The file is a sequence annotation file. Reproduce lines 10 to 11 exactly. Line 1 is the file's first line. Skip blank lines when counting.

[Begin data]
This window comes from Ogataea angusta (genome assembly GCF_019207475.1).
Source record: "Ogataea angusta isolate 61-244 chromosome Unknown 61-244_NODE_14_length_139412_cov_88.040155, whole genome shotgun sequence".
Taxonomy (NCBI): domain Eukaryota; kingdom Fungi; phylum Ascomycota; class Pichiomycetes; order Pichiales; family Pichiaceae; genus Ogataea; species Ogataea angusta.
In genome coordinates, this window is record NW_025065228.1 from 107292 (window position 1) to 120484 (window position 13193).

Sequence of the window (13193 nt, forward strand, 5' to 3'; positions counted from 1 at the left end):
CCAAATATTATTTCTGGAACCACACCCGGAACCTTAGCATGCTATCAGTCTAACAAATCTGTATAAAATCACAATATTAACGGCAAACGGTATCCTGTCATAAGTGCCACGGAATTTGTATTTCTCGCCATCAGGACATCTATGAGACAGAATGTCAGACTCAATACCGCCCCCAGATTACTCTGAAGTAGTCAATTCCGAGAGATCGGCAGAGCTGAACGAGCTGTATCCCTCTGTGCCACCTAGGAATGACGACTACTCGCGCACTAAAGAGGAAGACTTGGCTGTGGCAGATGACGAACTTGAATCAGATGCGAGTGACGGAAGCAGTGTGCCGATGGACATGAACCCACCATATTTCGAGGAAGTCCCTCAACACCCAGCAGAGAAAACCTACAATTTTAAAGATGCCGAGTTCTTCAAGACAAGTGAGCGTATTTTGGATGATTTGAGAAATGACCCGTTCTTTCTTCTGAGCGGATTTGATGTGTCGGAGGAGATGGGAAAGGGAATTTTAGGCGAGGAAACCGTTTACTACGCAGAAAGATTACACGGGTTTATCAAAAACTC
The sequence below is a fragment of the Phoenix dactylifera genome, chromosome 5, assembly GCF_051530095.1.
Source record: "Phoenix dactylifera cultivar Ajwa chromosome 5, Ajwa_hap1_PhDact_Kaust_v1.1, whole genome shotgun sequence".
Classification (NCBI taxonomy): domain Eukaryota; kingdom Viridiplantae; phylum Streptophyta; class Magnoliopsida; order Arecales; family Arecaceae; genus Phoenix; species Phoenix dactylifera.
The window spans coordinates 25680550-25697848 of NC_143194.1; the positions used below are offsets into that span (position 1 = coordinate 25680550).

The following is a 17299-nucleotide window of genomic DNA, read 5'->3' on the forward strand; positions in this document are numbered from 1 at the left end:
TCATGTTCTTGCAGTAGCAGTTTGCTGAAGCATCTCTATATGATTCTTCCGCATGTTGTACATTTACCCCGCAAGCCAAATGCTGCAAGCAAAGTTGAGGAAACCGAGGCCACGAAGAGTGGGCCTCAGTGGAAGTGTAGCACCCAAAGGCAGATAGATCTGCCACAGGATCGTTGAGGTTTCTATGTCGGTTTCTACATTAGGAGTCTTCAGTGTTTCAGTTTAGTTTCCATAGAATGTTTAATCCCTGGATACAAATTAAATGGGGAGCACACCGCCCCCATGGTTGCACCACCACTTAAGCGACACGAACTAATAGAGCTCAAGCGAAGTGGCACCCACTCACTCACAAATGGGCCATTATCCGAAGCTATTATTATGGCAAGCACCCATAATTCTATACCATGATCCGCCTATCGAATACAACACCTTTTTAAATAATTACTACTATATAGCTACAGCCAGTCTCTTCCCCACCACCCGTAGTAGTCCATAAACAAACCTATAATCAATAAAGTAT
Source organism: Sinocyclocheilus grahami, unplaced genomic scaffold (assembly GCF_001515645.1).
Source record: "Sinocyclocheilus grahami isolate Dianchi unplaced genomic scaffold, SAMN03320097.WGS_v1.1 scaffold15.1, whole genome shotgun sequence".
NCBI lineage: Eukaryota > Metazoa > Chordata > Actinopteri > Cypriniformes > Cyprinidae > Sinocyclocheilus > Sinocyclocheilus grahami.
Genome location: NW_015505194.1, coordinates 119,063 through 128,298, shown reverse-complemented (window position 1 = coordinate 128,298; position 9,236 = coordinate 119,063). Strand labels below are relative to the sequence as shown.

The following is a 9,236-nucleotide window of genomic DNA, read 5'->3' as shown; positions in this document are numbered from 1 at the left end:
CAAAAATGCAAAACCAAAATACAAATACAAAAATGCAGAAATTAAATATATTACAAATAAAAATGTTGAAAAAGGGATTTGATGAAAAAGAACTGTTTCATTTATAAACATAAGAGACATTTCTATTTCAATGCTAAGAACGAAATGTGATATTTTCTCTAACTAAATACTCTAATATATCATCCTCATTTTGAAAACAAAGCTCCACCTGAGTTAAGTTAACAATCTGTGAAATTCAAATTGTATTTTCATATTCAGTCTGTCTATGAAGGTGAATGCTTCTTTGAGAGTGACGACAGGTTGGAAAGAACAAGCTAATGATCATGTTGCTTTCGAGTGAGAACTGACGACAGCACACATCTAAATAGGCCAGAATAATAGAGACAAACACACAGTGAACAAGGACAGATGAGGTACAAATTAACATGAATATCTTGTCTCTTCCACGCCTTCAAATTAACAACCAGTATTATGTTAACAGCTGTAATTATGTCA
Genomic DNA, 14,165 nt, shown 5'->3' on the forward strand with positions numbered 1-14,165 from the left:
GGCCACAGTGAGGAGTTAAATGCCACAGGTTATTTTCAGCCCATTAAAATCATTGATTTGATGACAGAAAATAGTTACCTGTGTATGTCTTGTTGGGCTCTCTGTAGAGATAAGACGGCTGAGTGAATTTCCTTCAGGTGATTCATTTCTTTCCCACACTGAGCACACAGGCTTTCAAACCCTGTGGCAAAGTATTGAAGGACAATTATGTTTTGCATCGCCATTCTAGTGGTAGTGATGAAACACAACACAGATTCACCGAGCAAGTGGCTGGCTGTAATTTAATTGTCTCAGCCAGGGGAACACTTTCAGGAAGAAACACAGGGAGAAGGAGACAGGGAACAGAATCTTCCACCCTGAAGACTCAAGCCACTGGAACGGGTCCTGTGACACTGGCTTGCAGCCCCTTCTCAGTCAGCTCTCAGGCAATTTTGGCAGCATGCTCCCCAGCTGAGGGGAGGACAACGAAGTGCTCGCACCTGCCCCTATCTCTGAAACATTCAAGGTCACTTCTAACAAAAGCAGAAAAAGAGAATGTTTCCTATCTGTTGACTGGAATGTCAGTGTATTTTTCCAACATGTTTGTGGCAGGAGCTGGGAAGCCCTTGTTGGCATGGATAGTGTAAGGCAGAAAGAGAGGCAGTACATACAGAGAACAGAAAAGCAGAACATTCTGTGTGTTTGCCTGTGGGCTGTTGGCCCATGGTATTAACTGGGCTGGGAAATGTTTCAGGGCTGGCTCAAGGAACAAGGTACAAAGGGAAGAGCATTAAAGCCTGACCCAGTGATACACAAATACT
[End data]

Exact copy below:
The window spans coordinates 25680550-25697848 of NC_143194.1; the positions used below are offsets into that span (position 1 = coordinate 25680550).

The following is a 17299-nucleotide window of genomic DNA, read 5'->3' on the forward strand; positions in this document are numbered from 1 at the left end: